Everyone knows that traditional fairy tales have always been a bit scarier than their modern incarnations. The years have seen the attitude adapted that children need to be protected from the grotesque, that they don’t like things that scare them and that anything that might do so should be avoided. Now obviously if you are going to sit a child down in front of Saw, you should probably get your head checked, but the truth is that most kids like being scared, if it is done in the right way.
Growing up ,my favourite moment in any film was in Jurassic Park. That moment, which I’m sure you all know, involved a man being eaten on a toilet. I found this hilarious and took great pleasure out of watching it on repeat. Moments like that suggest I was not that worried about being scared. An expert on this is of course Neil Gaiman and the adaptation of his book Coraline to the big screen, continued that theme. It is a creepy and dark film/book, yet children and adults took great joy in it. this animation was of course done by stop-motion animators Laika, who this month have released their newest film, The Boxtrolls.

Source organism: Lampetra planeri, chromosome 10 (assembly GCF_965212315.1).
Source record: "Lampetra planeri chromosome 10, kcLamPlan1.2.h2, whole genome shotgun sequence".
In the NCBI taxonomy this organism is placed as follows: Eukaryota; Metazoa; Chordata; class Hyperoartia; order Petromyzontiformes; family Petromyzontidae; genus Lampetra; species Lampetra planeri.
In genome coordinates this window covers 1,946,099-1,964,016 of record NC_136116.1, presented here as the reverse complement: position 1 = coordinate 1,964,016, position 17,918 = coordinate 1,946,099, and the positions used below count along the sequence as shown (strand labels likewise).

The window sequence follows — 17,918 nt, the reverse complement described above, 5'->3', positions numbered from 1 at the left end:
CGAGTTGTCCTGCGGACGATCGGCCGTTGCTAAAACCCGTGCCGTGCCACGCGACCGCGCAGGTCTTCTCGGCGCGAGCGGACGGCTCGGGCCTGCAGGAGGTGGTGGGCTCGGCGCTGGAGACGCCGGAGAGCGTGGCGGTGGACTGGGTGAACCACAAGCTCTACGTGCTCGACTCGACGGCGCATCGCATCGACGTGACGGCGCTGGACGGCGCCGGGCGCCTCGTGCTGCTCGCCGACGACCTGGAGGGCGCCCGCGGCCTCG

Much like Coraline, The Boxtrolls is not a traditional children’s tale. There are no fairies or princesses and everything is not awesome. In fact, it suggests that Coraline may be one of the prettier films that this studio release, as it’s stop motion characters take on a truly alien appearance, with the adults in particular often verging on the grotesque. It is also a fantastically entertaining film. I can’t speak for any children out there, but the fact it is number 1 in the UK box office this week also suggests it is hitting it’s market.
The Boxtrolls revels in its grotesque nature and there are moments where even as an adult I looked at the screen with an eye raised in disgust. Ye,t from my own eye I think it masterfully balances between these vulgar images and actually dropping into being terrifying for a small child. The presentation of the most grotesque character in the film, Archibald Snatcher voiced by the brilliant Ben Kingsley, borders on horrifying, but never crosses into it. Instead falling nicely on a gross out humour scale, much more intelligent than any of the many movies that go for that style. While the fact that the supposed monsters in the film, the boxtrolls themselves, retain an air of cuteness flips any old stereotypes on it’s head and instead creates a story that disgusts and entertains in equal measure.
I don’t think The Boxtrolls is a classic in the way that Coraline may well be but, it’s success is further proof that scaring children, if done with intelligence, is something to be embraced. Kids enjoy the disgusting and when watching a movie like this I would be willing to be there would be more of them laughing, than running out in tears.